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Okefenokee Swamp is a popular area for tourists. Traditionally, there were Timucuan Indian villages in the swamp and Spanish missions during the 17th century. When William Bartram traveled through Georgia, he told the story of princesses of the sun on an island in the center of the swamp. During the late 18th century, it was a Creek hunting ground. During 1836 the Second Seminole War in Florida began extending its borders into the Okefenokee. This action caused roads and forts to be constructed around the perimeter of the swamp for the Georgia Militia to patrol. As a result, this force torched a Seminole village on an island that they later renamed Floyds Island, after Charles Rinaldo Floyd. Thus, the Seminoles abandoned the swamp two years later but skirmishes continued to occur along the Georgia-Florida boundary as late as 1840. About 1805, a small settlement of white families occupied the the southeastern edge of the swamp. After the Land Lottery of 1820, settlers moved into the areas which were east, north, and west of the swamp and took up lottery lands during 1827. They raised hogs, chickens and cattle while cultivating small patches of corn. These settlements resided in log cabins, hunted, fished, and traded hides and pelts for salt, ammunition and trinkets and today, should you visit the swamp, some of these cabins remain.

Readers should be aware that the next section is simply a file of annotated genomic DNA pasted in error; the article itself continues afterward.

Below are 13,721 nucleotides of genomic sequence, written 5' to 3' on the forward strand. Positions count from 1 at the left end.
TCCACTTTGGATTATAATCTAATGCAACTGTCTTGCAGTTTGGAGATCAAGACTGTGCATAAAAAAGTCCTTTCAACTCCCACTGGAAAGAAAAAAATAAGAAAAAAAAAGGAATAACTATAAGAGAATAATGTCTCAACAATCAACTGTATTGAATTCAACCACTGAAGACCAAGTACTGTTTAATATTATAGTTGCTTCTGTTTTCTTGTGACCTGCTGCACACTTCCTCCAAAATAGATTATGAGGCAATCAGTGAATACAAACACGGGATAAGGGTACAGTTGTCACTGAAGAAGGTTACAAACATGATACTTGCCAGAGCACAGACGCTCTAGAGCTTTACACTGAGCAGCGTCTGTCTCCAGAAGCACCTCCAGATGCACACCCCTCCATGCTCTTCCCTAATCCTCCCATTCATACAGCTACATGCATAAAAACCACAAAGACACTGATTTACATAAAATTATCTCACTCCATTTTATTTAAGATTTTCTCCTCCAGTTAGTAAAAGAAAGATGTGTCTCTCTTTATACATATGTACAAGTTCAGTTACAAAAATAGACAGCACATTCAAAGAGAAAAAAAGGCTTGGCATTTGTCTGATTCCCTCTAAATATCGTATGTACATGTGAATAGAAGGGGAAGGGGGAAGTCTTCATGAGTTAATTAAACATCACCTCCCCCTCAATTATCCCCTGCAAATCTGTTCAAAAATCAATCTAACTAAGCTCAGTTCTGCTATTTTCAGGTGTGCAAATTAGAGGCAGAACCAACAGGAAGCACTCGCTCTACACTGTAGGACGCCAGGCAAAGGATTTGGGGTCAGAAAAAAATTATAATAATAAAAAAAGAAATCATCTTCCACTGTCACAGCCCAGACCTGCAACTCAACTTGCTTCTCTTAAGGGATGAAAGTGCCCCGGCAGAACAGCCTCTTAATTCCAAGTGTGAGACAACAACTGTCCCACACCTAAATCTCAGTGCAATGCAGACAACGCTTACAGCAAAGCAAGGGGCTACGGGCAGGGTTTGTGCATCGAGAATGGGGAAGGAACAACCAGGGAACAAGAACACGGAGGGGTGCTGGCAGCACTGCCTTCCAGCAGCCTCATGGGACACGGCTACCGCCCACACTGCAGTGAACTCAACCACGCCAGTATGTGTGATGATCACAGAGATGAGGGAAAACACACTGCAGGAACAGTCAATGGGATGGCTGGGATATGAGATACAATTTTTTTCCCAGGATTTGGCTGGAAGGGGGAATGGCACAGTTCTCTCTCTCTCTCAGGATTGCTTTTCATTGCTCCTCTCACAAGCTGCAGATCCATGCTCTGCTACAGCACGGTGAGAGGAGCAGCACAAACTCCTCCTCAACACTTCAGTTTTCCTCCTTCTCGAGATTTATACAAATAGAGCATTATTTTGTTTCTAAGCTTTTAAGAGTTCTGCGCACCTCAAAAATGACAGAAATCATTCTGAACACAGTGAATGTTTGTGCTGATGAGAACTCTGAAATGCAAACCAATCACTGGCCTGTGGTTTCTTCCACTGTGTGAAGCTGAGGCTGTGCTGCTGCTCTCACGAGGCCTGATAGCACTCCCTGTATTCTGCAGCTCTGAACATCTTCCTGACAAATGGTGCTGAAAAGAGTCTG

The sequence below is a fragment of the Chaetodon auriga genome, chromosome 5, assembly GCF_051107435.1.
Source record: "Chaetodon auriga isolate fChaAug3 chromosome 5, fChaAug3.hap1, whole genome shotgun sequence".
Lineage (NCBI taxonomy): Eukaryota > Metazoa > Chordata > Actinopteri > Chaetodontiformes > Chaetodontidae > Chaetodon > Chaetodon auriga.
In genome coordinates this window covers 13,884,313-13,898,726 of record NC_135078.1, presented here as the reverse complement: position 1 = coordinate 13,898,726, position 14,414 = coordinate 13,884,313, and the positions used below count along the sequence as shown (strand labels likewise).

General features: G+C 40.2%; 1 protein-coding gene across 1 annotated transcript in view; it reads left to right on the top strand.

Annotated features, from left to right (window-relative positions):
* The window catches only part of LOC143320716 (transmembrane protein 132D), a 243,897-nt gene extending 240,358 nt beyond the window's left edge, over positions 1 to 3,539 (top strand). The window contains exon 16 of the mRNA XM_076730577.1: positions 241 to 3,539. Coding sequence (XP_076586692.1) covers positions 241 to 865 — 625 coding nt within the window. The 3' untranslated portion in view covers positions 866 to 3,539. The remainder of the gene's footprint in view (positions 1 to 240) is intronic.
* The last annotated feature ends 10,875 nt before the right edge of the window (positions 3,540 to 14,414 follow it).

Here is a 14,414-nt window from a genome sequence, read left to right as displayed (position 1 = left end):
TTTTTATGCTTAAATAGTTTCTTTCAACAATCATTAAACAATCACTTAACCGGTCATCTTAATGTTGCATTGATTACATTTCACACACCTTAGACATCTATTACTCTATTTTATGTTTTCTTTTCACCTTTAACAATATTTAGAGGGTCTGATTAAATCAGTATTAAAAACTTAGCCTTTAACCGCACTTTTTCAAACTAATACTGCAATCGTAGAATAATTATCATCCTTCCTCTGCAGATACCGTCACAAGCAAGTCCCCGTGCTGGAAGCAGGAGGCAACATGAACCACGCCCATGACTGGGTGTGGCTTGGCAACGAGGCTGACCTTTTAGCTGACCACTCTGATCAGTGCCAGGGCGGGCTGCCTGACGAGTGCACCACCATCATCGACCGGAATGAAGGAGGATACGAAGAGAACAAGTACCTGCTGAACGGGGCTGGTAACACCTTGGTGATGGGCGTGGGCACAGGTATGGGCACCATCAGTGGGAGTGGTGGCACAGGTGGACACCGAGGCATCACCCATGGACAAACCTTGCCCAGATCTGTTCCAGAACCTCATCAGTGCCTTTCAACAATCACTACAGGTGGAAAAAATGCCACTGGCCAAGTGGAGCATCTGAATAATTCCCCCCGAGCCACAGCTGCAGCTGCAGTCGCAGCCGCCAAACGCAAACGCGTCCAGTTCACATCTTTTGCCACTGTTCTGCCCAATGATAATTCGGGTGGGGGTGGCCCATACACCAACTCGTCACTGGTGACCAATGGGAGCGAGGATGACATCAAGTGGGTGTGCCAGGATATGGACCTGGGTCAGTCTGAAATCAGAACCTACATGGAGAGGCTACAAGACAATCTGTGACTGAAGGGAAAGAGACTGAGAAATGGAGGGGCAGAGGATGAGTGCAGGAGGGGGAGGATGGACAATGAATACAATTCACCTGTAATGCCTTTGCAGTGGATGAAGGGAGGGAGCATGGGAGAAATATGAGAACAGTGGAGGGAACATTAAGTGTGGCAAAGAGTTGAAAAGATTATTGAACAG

Protecting Georgia During the War of 1812
During the War of 1812 the port of St. Mary's was subject to attack by the British. Granted, most of the action of this war included battles with the Indians in West Georgia and Alabama. Nevertheless, the ports required protecting, even the tiny port town of Sunbury in Liberty County. However, people from other States came down to Georgia to join this war because it offered 487-1/2 acres of land if the soldier served five years. If your ancestor received a land grant in Appling County, this is the reason.